Pulling Through

God promises Jacob: "I am with you and I will watch over you wherever you will go." Divine oversight doesn't necessarily make for happiness; but it does pull you through. (Jacob's Ladder by Michael Willmann, Germany, 1630-1706)
God promises Jacob: "I am with you and I will watch over you wherever you will go." Divine oversight doesn't necessarily make for happiness; but it does pull you through. (Jacob's Ladder by Michael Willmann, Germany, 1630-1706)

The Bible portion opens as Jacob begins his journey from his parents’ house to his uncle Laban – both to escape from his brother and to find a bride; it is as if he is starting afresh, beginning a new chapter in his life.

Jacob leaves with nothing – both physically and metaphorically – so much so that for a pillow, he uses a stone as he sleeps on the ground. That is when God appears to him in a dream, atop a ladder reaching the Heavens: “I am the God of Abraham your father and the God of Isaac” — notice God refers to Abraham as Jacob’s father. The slight to Isaac aside, God sees Jacob as the one who will carry on Abraham’s legacy and repeats to Jacob words He said to Abraham: “the land on which you lay I will give to you and your descendants…” And God ends with a promise: “Behold I am with you and I will watch over you wherever you will go and I will return you to this land…” Jacob is so encouraged after this encounter with God that he “lifted up his feet” and continues on his journey.

It is as if Jacob is getting a clean break with his past. Like when the not-so-good protagonist leaves town to make a break with his past, we too are hoping Jacob’s bad behavior might simply be wiped clean and he can move on. With God’s blessing to Jacob as reassurance, this has the feel of a bright new beginning.

And then, when Jacob arrives in Haran the scene is already familiar to us from Abraham’s servant’s journey: the same well, and, as Jacob talks to the shepherds offering them unsolicited advice, “Rachel came with the flock of her father for she was a shepherdess.” This time it is Jacob who removes the stone from the well – a task of several shepherds – “and he gave water to the cattle of Laban, his mother’s brother. And Jacob kissed Rachel and lifted his voice and cried.” While the Bible isn’t associated with romantic literature, it is little surprise to the reader that Jacob wants to marry Rachel. (This damsel-at-the-well scene will play out once more in the Bible with Moses.) And all might end happily ever after. But, as we know, it doesn’t.

The love story takes a miserable turn with Laban’s treachery. One can’t help but notice similarities between Laban tricking Jacob and Jacob tricking Isaac. In each case, the capacity of sight is lacking in the victim: the act of substitution is done when Jacob can’t see (because it’s night) but can only feel, just as Isaac couldn’t see but could only feel. In each story, eyes are defective: Leah is described as having “soft” or “weak” eyes (which apparently undermines her looks), as Isaac’s eyes are “heavy” so he can’t see. Perhaps most ironically Laban’s excuse for his deceit is the precedence of the elder sibling over the younger: the exact paradigm which Jacob so relentlessly tried to undermine in relation to his brother, now reasserts itself with a vengeance.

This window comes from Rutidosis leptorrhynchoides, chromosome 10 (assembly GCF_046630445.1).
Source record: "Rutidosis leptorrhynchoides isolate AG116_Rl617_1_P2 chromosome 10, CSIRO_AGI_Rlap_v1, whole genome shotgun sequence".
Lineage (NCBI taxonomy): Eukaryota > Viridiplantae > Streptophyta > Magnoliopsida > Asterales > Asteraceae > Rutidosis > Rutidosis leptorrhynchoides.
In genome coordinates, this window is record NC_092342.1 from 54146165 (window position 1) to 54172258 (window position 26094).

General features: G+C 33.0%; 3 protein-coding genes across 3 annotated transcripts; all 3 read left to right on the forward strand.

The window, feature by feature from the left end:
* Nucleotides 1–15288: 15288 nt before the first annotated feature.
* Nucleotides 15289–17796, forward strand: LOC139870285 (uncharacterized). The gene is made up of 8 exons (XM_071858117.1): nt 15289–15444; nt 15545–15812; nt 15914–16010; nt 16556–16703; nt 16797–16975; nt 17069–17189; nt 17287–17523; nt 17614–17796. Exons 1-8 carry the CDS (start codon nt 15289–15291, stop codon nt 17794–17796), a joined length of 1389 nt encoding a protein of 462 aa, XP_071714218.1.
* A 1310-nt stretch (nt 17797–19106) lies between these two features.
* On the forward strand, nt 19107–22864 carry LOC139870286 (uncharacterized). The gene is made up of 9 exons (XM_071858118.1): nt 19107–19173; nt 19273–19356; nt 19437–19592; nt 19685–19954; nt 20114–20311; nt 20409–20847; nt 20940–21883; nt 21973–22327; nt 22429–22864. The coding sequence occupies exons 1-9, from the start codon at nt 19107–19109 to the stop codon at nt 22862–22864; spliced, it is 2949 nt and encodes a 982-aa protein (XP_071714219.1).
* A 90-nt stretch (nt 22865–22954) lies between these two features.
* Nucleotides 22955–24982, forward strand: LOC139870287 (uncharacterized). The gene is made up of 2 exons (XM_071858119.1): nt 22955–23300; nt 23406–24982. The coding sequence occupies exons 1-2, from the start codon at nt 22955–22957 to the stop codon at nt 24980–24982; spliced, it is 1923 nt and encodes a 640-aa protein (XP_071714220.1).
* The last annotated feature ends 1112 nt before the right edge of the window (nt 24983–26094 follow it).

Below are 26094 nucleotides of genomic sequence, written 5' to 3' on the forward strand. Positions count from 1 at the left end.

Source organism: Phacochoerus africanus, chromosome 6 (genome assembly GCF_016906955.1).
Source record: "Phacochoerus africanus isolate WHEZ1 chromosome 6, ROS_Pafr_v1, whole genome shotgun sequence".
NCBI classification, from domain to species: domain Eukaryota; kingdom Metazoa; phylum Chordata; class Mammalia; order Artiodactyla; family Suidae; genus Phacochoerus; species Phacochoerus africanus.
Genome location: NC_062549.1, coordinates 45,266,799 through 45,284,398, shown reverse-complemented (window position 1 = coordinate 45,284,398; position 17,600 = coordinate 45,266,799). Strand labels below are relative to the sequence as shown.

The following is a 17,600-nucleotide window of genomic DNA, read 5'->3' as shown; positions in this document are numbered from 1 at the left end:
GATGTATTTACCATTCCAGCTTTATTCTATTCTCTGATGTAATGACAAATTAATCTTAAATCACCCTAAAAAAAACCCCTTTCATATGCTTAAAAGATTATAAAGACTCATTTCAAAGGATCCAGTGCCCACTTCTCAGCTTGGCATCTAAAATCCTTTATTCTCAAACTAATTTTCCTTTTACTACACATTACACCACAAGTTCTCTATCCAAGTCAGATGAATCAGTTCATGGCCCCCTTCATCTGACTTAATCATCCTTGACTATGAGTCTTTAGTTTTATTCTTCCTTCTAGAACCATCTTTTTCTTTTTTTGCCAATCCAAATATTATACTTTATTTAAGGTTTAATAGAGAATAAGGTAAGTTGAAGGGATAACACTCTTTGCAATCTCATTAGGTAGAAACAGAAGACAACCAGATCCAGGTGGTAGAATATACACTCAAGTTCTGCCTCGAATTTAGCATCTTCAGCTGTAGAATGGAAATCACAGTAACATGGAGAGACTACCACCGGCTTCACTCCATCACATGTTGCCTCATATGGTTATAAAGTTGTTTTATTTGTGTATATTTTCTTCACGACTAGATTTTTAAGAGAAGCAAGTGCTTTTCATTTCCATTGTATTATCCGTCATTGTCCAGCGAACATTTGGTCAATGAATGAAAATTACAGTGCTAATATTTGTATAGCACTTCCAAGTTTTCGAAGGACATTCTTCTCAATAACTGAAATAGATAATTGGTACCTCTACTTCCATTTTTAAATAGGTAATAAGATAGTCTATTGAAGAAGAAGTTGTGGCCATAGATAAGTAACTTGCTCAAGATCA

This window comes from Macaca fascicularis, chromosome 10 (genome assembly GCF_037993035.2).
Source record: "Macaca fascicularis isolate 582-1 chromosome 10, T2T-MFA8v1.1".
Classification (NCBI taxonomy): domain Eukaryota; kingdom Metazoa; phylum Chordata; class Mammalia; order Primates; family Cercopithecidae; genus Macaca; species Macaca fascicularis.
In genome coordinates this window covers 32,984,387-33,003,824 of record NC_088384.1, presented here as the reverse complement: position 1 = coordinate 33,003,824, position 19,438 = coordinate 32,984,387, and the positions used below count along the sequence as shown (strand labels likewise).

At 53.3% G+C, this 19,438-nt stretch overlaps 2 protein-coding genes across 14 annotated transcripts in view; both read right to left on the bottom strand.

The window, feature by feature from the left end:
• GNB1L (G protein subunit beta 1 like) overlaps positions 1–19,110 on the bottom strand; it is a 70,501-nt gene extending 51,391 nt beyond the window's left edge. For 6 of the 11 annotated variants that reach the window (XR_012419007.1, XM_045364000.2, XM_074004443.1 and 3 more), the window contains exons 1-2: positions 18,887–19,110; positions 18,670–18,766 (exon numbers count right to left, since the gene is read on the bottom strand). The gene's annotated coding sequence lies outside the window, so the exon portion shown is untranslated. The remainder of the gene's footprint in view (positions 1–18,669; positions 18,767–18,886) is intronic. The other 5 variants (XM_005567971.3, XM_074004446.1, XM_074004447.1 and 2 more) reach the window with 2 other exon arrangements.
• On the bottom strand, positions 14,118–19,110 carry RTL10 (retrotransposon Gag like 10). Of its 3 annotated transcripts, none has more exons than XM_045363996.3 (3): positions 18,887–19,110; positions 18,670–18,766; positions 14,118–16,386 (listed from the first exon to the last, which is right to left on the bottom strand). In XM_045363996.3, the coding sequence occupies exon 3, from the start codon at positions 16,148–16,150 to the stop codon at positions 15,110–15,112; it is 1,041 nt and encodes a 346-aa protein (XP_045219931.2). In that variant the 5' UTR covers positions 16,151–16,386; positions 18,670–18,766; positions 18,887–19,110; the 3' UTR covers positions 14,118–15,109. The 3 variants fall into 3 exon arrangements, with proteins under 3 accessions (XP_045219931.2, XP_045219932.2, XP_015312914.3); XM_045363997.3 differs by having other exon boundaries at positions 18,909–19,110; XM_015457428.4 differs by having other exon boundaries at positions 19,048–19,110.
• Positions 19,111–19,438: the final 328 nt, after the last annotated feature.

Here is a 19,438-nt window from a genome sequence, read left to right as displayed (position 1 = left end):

There is too much irony here to conclude that this is coincidence and that Jacob is not facing retribution for what he did to Esau. God is not absent. In fact, He reappears in the middle of the story “God saw that Leah was hated and he opened her womb while Rachel was barren.” God is playing referee in a plot He orchestrated.

Jacob’s family is built on the competition between Leah and Rachel for Jacob’s love and attention. Each sister names her sons (or those of her maidservant) as a description of this anguish. Leah: “God has seen my suffering, now my husband will love me” (Reuven); “God heard that I am hated” (Shimon); “this time my husband will accompany me” (Levy). Rachel of her maidservant son: “God has judged me and also heard my voice and gave me a son” (Dan). In a word, this is not a happy family.

At the same time, Jacob is very successful at animal husbandry to the point where Laban becomes jealous of Jacob’s success and wealth. God tells Jacob to leave Laban and return to his homeland. With the encouragement of Leah and Rachel, Jacob leaves without telling Laban. Laban gives chase and confronts Jacob: “Why did you escape deceitfully without telling me? I would gladly have sent you off with songs and drums and fiddle… I have within my power to do you harm but the God of your father told me last night: ‘beware lest you speak to Jacob…'”

Thus ends Jacob’s sojourn in Haran. Jacob came with nothing and leaves, twenty years later, with a family and a huge flock. He came a young man and left a mature, careworn adult.

It cannot be said that Jacob is happy or that he has a happy family. It all is one big, ongoing struggle.

But God was there with Jacob, through the good and the bad – and there were ample portions of each. God is there as Jacob suffers and He is there to guide Jacob when he needs it.

I guess we cannot say of Divine oversight that it makes for happiness. But it does pull you through.

About the Author
Jacob Dallal, who lives not far from where Jonah set sail in Jaffa to escape God, is writing on the Bible portion, focusing on its characters, especially on the character of God.
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